‎"Let's put this in different terms; would you like your husband (or future depending) to lust after a young girl wearing a short skirt and barely any shirt so much that he has an affair with her and divorces you because of that short skirt."

      Um. Are you so insecure about the strength of your union that this mythical young girl will somehow force your not-so? loving husband to divorce you?

      And I use the term "G-d" because it's respectful to those who don't think it's appropriate to use "God". I personally don't really care.

      I am so sad that all of you are treating men like they are incapable of controlling themselves. Do you think Jesus lectured Mary Magdelene on the length of her robe? Do you not think he would have called on these mythical men who can't control themselves if they see a teenagers thigh to look within and do the spiritual work to understand that women are more than objects for their lust or amusement? A man can get momentarily turned on by a beautiful woman - which, frankly, can really heat up the marriage bed and it is the SAME for a woman. That you piously enjoin those around you to cover themselves up do to your immaturity and cast stones by basically calling them sluts - why are you punishing women for what men do? Men can control themselves. It is the truth. Those who don't think they have to or think they are helpless are exhibiting a shocking amount of emotional immaturity, Work on yourself. Then cast stones at others.

    7. Sarah,

      First of all, this is the first we've seen this comment of yours. We are, however, going to delete your most recent comment when you addressed David. We're open to being challenged in our beliefs and discussing our differences, but hateful name-calling and hoping somone gets their "silly head slapped off their neck" is not constructive. And on a personal level, I'd recommend you refrain from those statements because it diminishes your credibility and influence.

      Secondly, Sammie's response was her own and not something we fully endorse.

      Lastly, if you "personally really don't care" how you represent God or say His name, then of course we're not going to see eye to eye on this topic. As I said before, our view is based on the bible and this blog is directed towards other Christ-followers.

    8. He considers women wearing provoking clothing with men raping. You are letting that stand on your blog. That is shameful.

      And I think how one behaves is much more important than whether or not one spells God with or without a vowel.

      Acting like Puritans doesn't make you any more godly or Christ-like .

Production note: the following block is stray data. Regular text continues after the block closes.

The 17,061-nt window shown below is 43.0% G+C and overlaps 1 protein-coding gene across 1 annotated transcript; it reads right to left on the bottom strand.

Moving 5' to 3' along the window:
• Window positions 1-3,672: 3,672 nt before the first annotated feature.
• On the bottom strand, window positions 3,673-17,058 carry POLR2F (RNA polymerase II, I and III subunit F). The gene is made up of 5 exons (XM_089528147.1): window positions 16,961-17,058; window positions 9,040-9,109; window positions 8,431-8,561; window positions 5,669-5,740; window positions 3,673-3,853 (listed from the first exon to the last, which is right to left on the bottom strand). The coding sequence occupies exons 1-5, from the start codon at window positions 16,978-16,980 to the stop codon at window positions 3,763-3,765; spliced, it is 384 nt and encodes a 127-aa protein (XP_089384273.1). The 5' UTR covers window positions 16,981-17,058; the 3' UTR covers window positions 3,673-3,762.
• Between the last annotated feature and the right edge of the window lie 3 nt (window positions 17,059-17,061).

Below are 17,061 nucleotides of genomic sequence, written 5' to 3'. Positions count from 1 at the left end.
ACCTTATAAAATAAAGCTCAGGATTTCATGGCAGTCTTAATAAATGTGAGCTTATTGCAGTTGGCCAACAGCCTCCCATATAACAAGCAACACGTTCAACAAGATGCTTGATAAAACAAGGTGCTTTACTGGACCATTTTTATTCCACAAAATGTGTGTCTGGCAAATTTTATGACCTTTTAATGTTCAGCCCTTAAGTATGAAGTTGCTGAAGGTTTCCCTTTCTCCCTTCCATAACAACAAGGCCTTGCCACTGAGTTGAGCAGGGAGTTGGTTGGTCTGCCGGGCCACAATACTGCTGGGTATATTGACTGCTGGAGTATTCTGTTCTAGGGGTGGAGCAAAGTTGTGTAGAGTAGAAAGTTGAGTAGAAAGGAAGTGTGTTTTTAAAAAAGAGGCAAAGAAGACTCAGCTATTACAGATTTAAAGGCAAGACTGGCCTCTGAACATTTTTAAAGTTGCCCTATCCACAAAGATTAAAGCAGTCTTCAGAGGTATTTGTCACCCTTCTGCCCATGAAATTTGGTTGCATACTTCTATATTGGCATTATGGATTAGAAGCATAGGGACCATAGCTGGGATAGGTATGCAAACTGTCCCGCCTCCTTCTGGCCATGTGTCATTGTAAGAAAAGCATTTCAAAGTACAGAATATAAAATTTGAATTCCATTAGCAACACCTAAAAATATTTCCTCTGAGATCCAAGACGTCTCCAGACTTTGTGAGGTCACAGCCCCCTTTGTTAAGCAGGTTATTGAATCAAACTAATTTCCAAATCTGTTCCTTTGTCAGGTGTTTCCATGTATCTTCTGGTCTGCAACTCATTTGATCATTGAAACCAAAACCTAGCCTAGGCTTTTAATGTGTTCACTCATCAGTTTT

9. I think some are misreading my remark, whether intentional or not. I was comparing the control factor of rape with the control issue of some women who dress immodestly. I did not see the comment that was perhaps deleted, but I don't think I called names or got personal, or wished ill upon any who have other opinions....
      Opinions are just that. And I do think there is a control issue in some women who dress immodestly.

    10. To cameron:

      You sound like a pompous jackass, and were I not already a Christian, your remarks to Sarah B would turn me off of the gospel. Please consider not using condescension when addressing people who *may* have other beliefs than you.

    11. Beth,

      I actually appreciate your comment, because I think that when Christians behave in a manner inconsistent with what they believe, they should be confronted. There are a lot of people misrepresenting Jesus online, and I'm passionate about not being one of those people.

      I went back through my comments to try to find the condescension you were referring to, and I'm just not sure which part you took issue with. If you could point out which part bothered you, I'd be glad to explain myself.

      I'm grateful that you said "sound like" instead of "are", because that at least acknowledges that you can only judge me based my words on this page. I know that being condescending about my faith turns people off, and try to be very intentional about speaking out of love rather than out of anger or pride.

    12. Sarah,

      Regarding the comment that "biscuit" made regarding male rapists...he is not saying that women provoke rapists by dressing immodestly. He was making a comparison between the mental power that an attractive woman has over a man to the mental power a male rapist has over his victim, citing research that suggests that male rapists power comes primarily from their wicked manipulation and persuasion rather than simply from their physical strength. While I'm not sure I 100% agree, I do think that you've misunderstood his statement and his point, and that's why we've allowed the comment to remain. He is in no way condoning rape, and neither are we.

      The reason I mentioned how "God" was spelled is because I've never met a Christ-follower who censored or altered the spelling of the word like that, so I was genuinely just asking if that meant that you weren't a Christian. The reason I wanted to know if you were or not is because if I know that you're not, it saves us a lot of trouble of arguing because we can just acknowledge that we have different beliefs and function on different moral planes.